Q.Is it difficult to change the consciousness of adults?

A.This is something that doesn't merely apply to local villages in Ghana; rather it is also the case that in Japan many people believe "the world wouldn't function without child labor." Indeed, the collective mindset of those who feel "it cannot be eliminated" represent the largest barrier preventing the elimination of child labor. Based on an assumption that child labor will not be engaged in, while important that people give consideration to household finances and societal structures in those regions where child labor exists, isn't it also the case that consideration needs to be given to the relationship between child labor and both consumer behavior and business practices in advanced countries, such phenomena clearly contributing to the structures that give birth to child labor?

Q.And your cooperation with Japanese businesses is also moving forward.

A.The first detailed tie-up we had was the "1 chocolate for 1 smile" campaign with MORINAGA & CO., LTD. A donation was established with regard to the sale of DARS brand chocolate and other applicable products, etc., this donation then being used to support the "Ghana-Smile Campaign" (January to February 14th of this year has been established as a special month during which a one yen donation will be made for each box of chocolate sold). Furthermore, placing on the back of product packaging the phrase; "Let's hope that the children of cocoa-producing countries can receive a solid education," represents a major development for a chocolate manufacturer. Considering our activities at elementary schools, etc., we have received feedback from students such as; "There isn't much that an elementary student can do, however, if my eating chocolate supports other children, I will continue to buy DARS chocolate," and "I would like MORINAGA to keep this program going." For a limited time, moreover, MORINAGA will be selling chocolate that contains cocoa sourced from the region of Ghana we support. I would like to convey the hopes of everybody who supports us in wishing that such activities continue indefinitely.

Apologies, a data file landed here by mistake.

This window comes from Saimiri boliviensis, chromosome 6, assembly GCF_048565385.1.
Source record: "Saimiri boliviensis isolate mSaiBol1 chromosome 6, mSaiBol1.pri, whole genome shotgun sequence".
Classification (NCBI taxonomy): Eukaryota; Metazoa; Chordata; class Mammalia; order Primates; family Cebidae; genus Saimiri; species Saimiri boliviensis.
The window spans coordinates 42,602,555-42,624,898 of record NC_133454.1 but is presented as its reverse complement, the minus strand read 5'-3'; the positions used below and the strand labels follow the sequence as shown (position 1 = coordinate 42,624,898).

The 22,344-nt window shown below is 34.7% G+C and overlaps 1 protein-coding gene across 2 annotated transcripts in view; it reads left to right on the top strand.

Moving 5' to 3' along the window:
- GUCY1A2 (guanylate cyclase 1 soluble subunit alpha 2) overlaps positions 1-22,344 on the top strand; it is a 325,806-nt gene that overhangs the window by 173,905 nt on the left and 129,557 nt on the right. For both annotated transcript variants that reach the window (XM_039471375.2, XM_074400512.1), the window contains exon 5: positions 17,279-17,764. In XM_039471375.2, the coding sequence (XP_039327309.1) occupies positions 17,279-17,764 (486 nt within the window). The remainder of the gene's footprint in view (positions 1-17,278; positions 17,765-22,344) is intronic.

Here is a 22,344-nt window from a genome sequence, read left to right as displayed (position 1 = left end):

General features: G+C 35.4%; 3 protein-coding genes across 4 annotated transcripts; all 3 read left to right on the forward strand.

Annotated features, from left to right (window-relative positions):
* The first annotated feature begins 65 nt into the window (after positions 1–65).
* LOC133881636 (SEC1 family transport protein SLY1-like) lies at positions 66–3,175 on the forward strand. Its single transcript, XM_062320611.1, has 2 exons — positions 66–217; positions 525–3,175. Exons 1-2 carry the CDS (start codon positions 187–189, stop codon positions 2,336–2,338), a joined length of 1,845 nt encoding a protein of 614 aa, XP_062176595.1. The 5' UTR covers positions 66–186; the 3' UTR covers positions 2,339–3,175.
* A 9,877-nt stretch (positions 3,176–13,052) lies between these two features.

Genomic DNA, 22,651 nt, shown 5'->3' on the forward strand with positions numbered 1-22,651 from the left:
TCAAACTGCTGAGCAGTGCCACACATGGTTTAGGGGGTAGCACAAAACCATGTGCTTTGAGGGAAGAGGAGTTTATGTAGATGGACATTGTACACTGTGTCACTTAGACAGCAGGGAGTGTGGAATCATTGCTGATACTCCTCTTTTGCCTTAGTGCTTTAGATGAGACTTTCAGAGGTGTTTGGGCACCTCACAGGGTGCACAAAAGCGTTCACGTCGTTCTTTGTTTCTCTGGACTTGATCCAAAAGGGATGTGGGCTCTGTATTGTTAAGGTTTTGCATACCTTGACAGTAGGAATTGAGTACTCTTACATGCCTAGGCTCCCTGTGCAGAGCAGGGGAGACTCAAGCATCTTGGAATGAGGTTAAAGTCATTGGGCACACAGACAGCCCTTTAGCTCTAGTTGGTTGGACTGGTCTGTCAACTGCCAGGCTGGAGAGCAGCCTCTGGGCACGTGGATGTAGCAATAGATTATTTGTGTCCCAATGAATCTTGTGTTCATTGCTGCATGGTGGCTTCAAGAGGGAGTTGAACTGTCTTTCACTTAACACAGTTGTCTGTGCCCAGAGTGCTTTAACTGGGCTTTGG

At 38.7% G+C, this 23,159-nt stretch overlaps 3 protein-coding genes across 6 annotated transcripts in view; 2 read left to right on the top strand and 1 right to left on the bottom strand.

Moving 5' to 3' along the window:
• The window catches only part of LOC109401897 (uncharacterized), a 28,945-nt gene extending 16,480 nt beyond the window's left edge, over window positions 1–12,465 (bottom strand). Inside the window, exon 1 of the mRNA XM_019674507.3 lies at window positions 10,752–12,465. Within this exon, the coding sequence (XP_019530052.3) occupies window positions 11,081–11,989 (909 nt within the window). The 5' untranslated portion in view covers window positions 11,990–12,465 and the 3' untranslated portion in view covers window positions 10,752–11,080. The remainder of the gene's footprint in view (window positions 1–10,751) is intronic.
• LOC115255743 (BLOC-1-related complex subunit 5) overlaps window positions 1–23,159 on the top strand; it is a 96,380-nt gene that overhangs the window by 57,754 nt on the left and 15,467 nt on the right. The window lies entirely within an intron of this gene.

A picture of Ghanaian children holding boxes of Morinaga "1 chocolate for 1 smile" DARS chocolate. Roughly 80% of the cocoa beans imported into Japan come from Ghana. In a 2011 research report by Tulane University of the United States, it was estimated that more than 1 million children worked in Cocoa production.
© ACE

A picture of Ghanaian children holding boxes of Morinaga "1 chocolate for 1 smile" DARS chocolate.  Roughly 80% of the cocoa beans imported into Japan come from Ghana.  In a 2011 research report by Tulane University of the United States, it was estimated that more than 1 million children worked in Cocoa production. © ACE

Q.If people know about child labor, what can they do if they want to teach others about it?

A.There is a picture book published called "That Child." It combines a poem written on the theme of child labor by the poet and ACE monthly supporter Shuntaro Tanikawa, with illustrations by Yasushi Tsukamoto. In that it combines together a questioning poem with colorful illustrations, it is a wonderful book that would make a great gift. This book has also been animated and uploaded to YouTube, and I am happy to report that knowledge of it continues to spread via social networks, etc.

© ACE

© ACE

Furthermore, there is a film called "St. Valentine Revolt," which was made to celebrate the 15th anniversary of ACE's establishment. It is a documentary that records three average Japanese girls who travel to Ghana and learn the truth about child labor. After returning to Japan, they act to initiate the "buying of Fair Trade chocolate for St. Valentine's Day." The movie was shown in Japan from January to August in 2013, it being seen by approximately 5,000 people at 100 locations in some 32 prefectures. More than being a movie about child labor, it is a record of the fight put up by these women. While identifying and seeing themselves in the girls who appeared in the film, I got the impression that people ended up with a similar mindset to the girls, in that they felt a desire to do something to address the state of affairs that was portrayed. It is also possible to arrange for the independent screening of this movie. In that there is a limit to how far ACE messages can be spread just by us, I believe it would be good if people who receive our messages are then able to initiate actions on their own.